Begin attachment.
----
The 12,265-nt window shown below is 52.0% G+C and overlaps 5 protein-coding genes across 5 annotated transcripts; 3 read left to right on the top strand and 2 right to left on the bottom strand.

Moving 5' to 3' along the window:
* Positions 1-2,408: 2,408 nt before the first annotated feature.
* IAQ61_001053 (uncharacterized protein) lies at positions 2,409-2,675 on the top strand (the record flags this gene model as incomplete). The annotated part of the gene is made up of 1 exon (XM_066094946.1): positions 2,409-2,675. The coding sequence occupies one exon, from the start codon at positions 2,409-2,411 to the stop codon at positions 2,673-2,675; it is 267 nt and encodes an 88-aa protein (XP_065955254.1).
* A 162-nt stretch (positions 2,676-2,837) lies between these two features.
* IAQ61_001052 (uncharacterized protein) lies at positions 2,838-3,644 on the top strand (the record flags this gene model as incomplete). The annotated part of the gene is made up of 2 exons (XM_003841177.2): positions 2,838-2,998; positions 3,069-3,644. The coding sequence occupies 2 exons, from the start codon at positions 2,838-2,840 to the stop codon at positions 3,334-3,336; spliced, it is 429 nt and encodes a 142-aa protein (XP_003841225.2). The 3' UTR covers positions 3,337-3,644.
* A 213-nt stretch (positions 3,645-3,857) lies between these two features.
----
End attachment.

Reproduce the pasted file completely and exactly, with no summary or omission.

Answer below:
The 12,265-nt window shown below is 52.0% G+C and overlaps 5 protein-coding genes across 5 annotated transcripts; 3 read left to right on the top strand and 2 right to left on the bottom strand.

Moving 5' to 3' along the window:
* Positions 1-2,408: 2,408 nt before the first annotated feature.
* IAQ61_001053 (uncharacterized protein) lies at positions 2,409-2,675 on the top strand (the record flags this gene model as incomplete). The annotated part of the gene is made up of 1 exon (XM_066094946.1): positions 2,409-2,675. The coding sequence occupies one exon, from the start codon at positions 2,409-2,411 to the stop codon at positions 2,673-2,675; it is 267 nt and encodes an 88-aa protein (XP_065955254.1).
* A 162-nt stretch (positions 2,676-2,837) lies between these two features.
* IAQ61_001052 (uncharacterized protein) lies at positions 2,838-3,644 on the top strand (the record flags this gene model as incomplete). The annotated part of the gene is made up of 2 exons (XM_003841177.2): positions 2,838-2,998; positions 3,069-3,644. The coding sequence occupies 2 exons, from the start codon at positions 2,838-2,840 to the stop codon at positions 3,334-3,336; spliced, it is 429 nt and encodes a 142-aa protein (XP_003841225.2). The 3' UTR covers positions 3,337-3,644.
* A 213-nt stretch (positions 3,645-3,857) lies between these two features.